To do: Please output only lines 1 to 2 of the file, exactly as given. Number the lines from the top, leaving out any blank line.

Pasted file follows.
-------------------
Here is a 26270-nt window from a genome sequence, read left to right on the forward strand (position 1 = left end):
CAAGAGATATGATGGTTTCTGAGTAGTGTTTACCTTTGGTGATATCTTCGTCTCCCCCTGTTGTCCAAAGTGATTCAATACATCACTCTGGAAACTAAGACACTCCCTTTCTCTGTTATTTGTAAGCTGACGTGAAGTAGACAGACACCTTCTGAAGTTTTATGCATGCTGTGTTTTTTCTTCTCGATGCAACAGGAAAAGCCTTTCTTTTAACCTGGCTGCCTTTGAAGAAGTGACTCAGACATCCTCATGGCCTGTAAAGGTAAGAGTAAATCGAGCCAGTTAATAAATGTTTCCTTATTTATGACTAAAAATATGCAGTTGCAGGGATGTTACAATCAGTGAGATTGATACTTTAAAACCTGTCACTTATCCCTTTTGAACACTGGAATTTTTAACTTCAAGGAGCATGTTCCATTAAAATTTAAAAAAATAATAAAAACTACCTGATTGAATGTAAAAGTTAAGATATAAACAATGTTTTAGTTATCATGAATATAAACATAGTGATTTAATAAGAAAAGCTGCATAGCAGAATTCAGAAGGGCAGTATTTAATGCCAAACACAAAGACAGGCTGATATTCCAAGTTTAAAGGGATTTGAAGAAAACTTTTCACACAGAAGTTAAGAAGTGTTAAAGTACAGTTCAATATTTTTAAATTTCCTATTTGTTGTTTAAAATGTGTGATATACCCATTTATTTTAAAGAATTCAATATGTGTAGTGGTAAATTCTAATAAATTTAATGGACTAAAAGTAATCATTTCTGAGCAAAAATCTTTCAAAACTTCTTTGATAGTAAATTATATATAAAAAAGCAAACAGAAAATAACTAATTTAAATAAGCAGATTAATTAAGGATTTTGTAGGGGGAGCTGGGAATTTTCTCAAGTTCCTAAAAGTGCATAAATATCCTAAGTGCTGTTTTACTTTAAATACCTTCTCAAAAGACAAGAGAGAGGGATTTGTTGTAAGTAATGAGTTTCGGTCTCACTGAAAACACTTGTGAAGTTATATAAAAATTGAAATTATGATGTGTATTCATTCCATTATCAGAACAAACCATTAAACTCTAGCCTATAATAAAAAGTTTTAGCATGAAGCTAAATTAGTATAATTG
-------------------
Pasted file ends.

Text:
Here is a 26270-nt window from a genome sequence, read left to right on the forward strand (position 1 = left end):
CAAGAGATATGATGGTTTCTGAGTAGTGTTTACCTTTGGTGATATCTTCGTCTCCCCCTGTTGTCCAAAGTGATTCAATACATCACTCTGGAAACTAAGACACTCCCTTTCTCTGTTATTTGTAAGCTGACGTGAAGTAGACAGACACCTTCTGAAGTTTTATGCATGCTGTGTTTTTTCTTCTCGATGCAACAGGAAAAGCCTTTCTTTTAACCTGGCTGCCTTTGAAGAAGTGACTCAGACATCCTCATGGCCTGTAAAGGTAAGAGTAAATCGAGCCAGTTAATAAATGTTTCCTTATTTATGACTAAAAATATGCAGTTGCAGGGATGTTACAATCAGTGAGATTGATACTTTAAAACCTGTCACTTATCCCTTTTGAACACTGGAATTTTTAACTTCAAGGAGCATGTTCCATTAAAATTTAAAAAAATAATAAAAACTACCTGATTGAATGTAAAAGTTAAGATATAAACAATGTTTTAGTTATCATGAATATAAACATAGTGATTTAATAAGAAAAGCTGCATAGCAGAATTCAGAAGGGCAGTATTTAATGCCAAACACAAAGACAGGCTGATATTCCAAGTTTAAAGGGATTTGAAGAAAACTTTTCACACAGAAGTTAAGAAGTGTTAAAGTACAGTTCAATATTTTTAAATTTCCTATTTGTTGTTTAAAATGTGTGATATACCCATTTATTTTAAAGAATTCAATATGTGTAGTGGTAAATTCTAATAAATTTAATGGACTAAAAGTAATCATTTCTGAGCAAAAATCTTTCAAAACTTCTTTGATAGTAAATTATATATAAAAAAGCAAACAGAAAATAACTAATTTAAATAAGCAGATTAATTAAGGATTTTGTAGGGGGAGCTGGGAATTTTCTCAAGTTCCTAAAAGTGCATAAATATCCTAAGTGCTGTTTTACTTTAAATACCTTCTCAAAAGACAAGAGAGAGGGATTTGTTGTAAGTAATGAGTTTCGGTCTCACTGAAAACACTTGTGAAGTTATATAAAAATTGAAATTATGATGTGTATTCATTCCATTATCAGAACAAACCATTAAACTCTAGCCTATAATAAAAAGTTTTAGCATGAAGCTAAATTAGTATAATTG